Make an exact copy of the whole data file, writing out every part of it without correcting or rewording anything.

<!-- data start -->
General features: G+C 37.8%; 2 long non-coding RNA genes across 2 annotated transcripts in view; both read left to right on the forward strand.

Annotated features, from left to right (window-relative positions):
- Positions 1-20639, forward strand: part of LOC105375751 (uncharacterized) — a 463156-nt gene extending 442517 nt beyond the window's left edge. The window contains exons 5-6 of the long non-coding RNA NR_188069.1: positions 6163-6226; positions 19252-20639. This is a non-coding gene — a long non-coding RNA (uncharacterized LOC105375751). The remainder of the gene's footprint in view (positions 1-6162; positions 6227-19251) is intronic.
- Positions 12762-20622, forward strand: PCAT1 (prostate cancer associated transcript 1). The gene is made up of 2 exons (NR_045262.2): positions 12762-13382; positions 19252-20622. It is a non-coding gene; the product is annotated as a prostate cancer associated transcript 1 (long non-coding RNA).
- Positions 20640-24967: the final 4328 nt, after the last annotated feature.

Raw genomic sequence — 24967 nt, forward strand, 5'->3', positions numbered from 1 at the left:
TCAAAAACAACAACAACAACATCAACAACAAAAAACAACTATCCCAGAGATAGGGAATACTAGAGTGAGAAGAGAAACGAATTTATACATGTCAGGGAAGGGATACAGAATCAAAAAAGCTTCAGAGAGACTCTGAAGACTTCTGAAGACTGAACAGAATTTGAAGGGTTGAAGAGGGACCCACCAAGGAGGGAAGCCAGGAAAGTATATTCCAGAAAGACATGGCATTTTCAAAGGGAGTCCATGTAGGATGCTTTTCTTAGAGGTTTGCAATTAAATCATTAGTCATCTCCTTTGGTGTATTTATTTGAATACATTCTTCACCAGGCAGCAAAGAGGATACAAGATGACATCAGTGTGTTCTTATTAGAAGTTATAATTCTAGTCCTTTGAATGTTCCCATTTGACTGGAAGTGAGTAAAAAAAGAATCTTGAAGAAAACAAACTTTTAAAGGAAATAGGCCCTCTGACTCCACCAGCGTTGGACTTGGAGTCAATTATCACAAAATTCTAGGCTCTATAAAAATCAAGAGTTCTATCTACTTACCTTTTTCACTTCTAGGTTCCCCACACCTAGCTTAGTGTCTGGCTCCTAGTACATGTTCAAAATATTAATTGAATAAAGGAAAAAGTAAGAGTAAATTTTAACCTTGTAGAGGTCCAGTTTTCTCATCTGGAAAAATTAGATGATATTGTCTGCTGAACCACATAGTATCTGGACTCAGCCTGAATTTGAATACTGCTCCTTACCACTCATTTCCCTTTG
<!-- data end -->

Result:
General features: G+C 37.8%; 2 long non-coding RNA genes across 2 annotated transcripts in view; both read left to right on the forward strand.

Annotated features, from left to right (window-relative positions):
- Positions 1-20639, forward strand: part of LOC105375751 (uncharacterized) — a 463156-nt gene extending 442517 nt beyond the window's left edge. The window contains exons 5-6 of the long non-coding RNA NR_188069.1: positions 6163-6226; positions 19252-20639. This is a non-coding gene — a long non-coding RNA (uncharacterized LOC105375751). The remainder of the gene's footprint in view (positions 1-6162; positions 6227-19251) is intronic.
- Positions 12762-20622, forward strand: PCAT1 (prostate cancer associated transcript 1). The gene is made up of 2 exons (NR_045262.2): positions 12762-13382; positions 19252-20622. It is a non-coding gene; the product is annotated as a prostate cancer associated transcript 1 (long non-coding RNA).
- Positions 20640-24967: the final 4328 nt, after the last annotated feature.

Raw genomic sequence — 24967 nt, forward strand, 5'->3', positions numbered from 1 at the left:
TCAAAAACAACAACAACAACATCAACAACAAAAAACAACTATCCCAGAGATAGGGAATACTAGAGTGAGAAGAGAAACGAATTTATACATGTCAGGGAAGGGATACAGAATCAAAAAAGCTTCAGAGAGACTCTGAAGACTTCTGAAGACTGAACAGAATTTGAAGGGTTGAAGAGGGACCCACCAAGGAGGGAAGCCAGGAAAGTATATTCCAGAAAGACATGGCATTTTCAAAGGGAGTCCATGTAGGATGCTTTTCTTAGAGGTTTGCAATTAAATCATTAGTCATCTCCTTTGGTGTATTTATTTGAATACATTCTTCACCAGGCAGCAAAGAGGATACAAGATGACATCAGTGTGTTCTTATTAGAAGTTATAATTCTAGTCCTTTGAATGTTCCCATTTGACTGGAAGTGAGTAAAAAAAGAATCTTGAAGAAAACAAACTTTTAAAGGAAATAGGCCCTCTGACTCCACCAGCGTTGGACTTGGAGTCAATTATCACAAAATTCTAGGCTCTATAAAAATCAAGAGTTCTATCTACTTACCTTTTTCACTTCTAGGTTCCCCACACCTAGCTTAGTGTCTGGCTCCTAGTACATGTTCAAAATATTAATTGAATAAAGGAAAAAGTAAGAGTAAATTTTAACCTTGTAGAGGTCCAGTTTTCTCATCTGGAAAAATTAGATGATATTGTCTGCTGAACCACATAGTATCTGGACTCAGCCTGAATTTGAATACTGCTCCTTACCACTCATTTCCCTTTG